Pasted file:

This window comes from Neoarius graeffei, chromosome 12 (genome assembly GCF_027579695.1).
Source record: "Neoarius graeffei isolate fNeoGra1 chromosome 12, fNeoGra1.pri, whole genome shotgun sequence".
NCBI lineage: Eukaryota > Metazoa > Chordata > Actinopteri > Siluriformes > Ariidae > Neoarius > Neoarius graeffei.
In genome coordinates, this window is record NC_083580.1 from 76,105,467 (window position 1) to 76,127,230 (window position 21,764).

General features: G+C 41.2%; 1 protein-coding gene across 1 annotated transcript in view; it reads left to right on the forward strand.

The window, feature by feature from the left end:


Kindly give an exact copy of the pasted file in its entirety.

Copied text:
This window comes from Neoarius graeffei, chromosome 12 (genome assembly GCF_027579695.1).
Source record: "Neoarius graeffei isolate fNeoGra1 chromosome 12, fNeoGra1.pri, whole genome shotgun sequence".
NCBI lineage: Eukaryota > Metazoa > Chordata > Actinopteri > Siluriformes > Ariidae > Neoarius > Neoarius graeffei.
In genome coordinates, this window is record NC_083580.1 from 76,105,467 (window position 1) to 76,127,230 (window position 21,764).

General features: G+C 41.2%; 1 protein-coding gene across 1 annotated transcript in view; it reads left to right on the forward strand.

The window, feature by feature from the left end: